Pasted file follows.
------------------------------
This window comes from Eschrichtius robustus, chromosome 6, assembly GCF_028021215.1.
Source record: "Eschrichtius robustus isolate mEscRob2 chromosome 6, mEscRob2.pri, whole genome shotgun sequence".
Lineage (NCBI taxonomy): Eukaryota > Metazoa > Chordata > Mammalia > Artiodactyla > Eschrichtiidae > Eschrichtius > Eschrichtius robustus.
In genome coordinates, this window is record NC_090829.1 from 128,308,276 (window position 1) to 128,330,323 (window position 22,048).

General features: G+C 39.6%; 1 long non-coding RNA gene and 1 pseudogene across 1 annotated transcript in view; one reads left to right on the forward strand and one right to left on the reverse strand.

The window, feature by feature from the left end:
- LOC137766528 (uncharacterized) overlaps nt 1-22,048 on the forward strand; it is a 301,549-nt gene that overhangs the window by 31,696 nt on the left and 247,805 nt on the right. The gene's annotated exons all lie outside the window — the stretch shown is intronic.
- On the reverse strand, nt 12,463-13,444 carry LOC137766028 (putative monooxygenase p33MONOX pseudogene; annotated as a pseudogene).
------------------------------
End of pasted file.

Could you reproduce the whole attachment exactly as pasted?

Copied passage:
This window comes from Eschrichtius robustus, chromosome 6, assembly GCF_028021215.1.
Source record: "Eschrichtius robustus isolate mEscRob2 chromosome 6, mEscRob2.pri, whole genome shotgun sequence".
Lineage (NCBI taxonomy): Eukaryota > Metazoa > Chordata > Mammalia > Artiodactyla > Eschrichtiidae > Eschrichtius > Eschrichtius robustus.
In genome coordinates, this window is record NC_090829.1 from 128,308,276 (window position 1) to 128,330,323 (window position 22,048).

General features: G+C 39.6%; 1 long non-coding RNA gene and 1 pseudogene across 1 annotated transcript in view; one reads left to right on the forward strand and one right to left on the reverse strand.

The window, feature by feature from the left end:
- LOC137766528 (uncharacterized) overlaps nt 1-22,048 on the forward strand; it is a 301,549-nt gene that overhangs the window by 31,696 nt on the left and 247,805 nt on the right. The gene's annotated exons all lie outside the window — the stretch shown is intronic.
- On the reverse strand, nt 12,463-13,444 carry LOC137766028 (putative monooxygenase p33MONOX pseudogene; annotated as a pseudogene).